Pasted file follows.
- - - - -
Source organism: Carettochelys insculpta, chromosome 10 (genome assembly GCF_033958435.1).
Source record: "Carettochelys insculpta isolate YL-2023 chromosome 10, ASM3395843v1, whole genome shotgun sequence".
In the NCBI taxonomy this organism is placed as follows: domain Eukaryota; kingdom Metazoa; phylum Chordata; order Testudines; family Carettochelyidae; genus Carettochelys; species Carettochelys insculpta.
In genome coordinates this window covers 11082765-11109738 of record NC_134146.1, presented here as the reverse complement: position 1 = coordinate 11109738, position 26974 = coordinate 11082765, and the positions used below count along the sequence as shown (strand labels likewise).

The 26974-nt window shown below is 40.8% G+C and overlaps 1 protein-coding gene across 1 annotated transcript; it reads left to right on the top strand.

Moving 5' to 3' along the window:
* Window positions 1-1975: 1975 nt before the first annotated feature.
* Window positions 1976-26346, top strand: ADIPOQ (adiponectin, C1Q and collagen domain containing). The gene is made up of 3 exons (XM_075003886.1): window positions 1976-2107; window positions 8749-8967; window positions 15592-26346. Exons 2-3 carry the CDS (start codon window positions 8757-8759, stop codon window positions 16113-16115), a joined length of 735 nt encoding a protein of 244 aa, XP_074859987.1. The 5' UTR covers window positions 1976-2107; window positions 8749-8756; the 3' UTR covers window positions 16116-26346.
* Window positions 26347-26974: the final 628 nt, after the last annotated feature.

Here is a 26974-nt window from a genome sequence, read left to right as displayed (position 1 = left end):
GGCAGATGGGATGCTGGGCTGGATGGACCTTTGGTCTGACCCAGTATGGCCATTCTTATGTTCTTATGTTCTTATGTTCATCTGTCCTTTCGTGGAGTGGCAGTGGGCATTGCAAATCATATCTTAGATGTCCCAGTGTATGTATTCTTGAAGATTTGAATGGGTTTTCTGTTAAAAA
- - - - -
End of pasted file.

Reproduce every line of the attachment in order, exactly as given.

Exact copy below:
Source organism: Carettochelys insculpta, chromosome 10 (genome assembly GCF_033958435.1).
Source record: "Carettochelys insculpta isolate YL-2023 chromosome 10, ASM3395843v1, whole genome shotgun sequence".
In the NCBI taxonomy this organism is placed as follows: domain Eukaryota; kingdom Metazoa; phylum Chordata; order Testudines; family Carettochelyidae; genus Carettochelys; species Carettochelys insculpta.
In genome coordinates this window covers 11082765-11109738 of record NC_134146.1, presented here as the reverse complement: position 1 = coordinate 11109738, position 26974 = coordinate 11082765, and the positions used below count along the sequence as shown (strand labels likewise).

The 26974-nt window shown below is 40.8% G+C and overlaps 1 protein-coding gene across 1 annotated transcript; it reads left to right on the top strand.

Moving 5' to 3' along the window:
* Window positions 1-1975: 1975 nt before the first annotated feature.
* Window positions 1976-26346, top strand: ADIPOQ (adiponectin, C1Q and collagen domain containing). The gene is made up of 3 exons (XM_075003886.1): window positions 1976-2107; window positions 8749-8967; window positions 15592-26346. Exons 2-3 carry the CDS (start codon window positions 8757-8759, stop codon window positions 16113-16115), a joined length of 735 nt encoding a protein of 244 aa, XP_074859987.1. The 5' UTR covers window positions 1976-2107; window positions 8749-8756; the 3' UTR covers window positions 16116-26346.
* Window positions 26347-26974: the final 628 nt, after the last annotated feature.

Here is a 26974-nt window from a genome sequence, read left to right as displayed (position 1 = left end):
GGCAGATGGGATGCTGGGCTGGATGGACCTTTGGTCTGACCCAGTATGGCCATTCTTATGTTCTTATGTTCTTATGTTCATCTGTCCTTTCGTGGAGTGGCAGTGGGCATTGCAAATCATATCTTAGATGTCCCAGTGTATGTATTCTTGAAGATTTGAATGGGTTTTCTGTTAAAAA